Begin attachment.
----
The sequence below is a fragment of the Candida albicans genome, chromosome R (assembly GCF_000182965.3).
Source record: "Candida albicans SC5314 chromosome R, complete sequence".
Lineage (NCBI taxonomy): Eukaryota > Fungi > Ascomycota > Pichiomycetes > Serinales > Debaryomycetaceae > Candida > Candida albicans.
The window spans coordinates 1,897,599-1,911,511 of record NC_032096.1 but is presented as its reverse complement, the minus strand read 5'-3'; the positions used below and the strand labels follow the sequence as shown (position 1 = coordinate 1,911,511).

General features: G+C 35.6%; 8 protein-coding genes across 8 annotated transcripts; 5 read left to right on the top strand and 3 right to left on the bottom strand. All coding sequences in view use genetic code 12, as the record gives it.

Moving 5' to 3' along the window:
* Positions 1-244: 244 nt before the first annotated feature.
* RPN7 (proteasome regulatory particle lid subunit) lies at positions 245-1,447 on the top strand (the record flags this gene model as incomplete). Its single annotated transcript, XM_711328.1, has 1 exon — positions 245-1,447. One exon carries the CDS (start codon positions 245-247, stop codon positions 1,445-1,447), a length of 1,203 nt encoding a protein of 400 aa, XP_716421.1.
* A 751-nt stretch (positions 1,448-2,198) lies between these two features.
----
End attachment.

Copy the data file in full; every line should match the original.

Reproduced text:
The sequence below is a fragment of the Candida albicans genome, chromosome R (assembly GCF_000182965.3).
Source record: "Candida albicans SC5314 chromosome R, complete sequence".
Lineage (NCBI taxonomy): Eukaryota > Fungi > Ascomycota > Pichiomycetes > Serinales > Debaryomycetaceae > Candida > Candida albicans.
The window spans coordinates 1,897,599-1,911,511 of record NC_032096.1 but is presented as its reverse complement, the minus strand read 5'-3'; the positions used below and the strand labels follow the sequence as shown (position 1 = coordinate 1,911,511).

General features: G+C 35.6%; 8 protein-coding genes across 8 annotated transcripts; 5 read left to right on the top strand and 3 right to left on the bottom strand. All coding sequences in view use genetic code 12, as the record gives it.

Moving 5' to 3' along the window:
* Positions 1-244: 244 nt before the first annotated feature.
* RPN7 (proteasome regulatory particle lid subunit) lies at positions 245-1,447 on the top strand (the record flags this gene model as incomplete). Its single annotated transcript, XM_711328.1, has 1 exon — positions 245-1,447. One exon carries the CDS (start codon positions 245-247, stop codon positions 1,445-1,447), a length of 1,203 nt encoding a protein of 400 aa, XP_716421.1.
* A 751-nt stretch (positions 1,448-2,198) lies between these two features.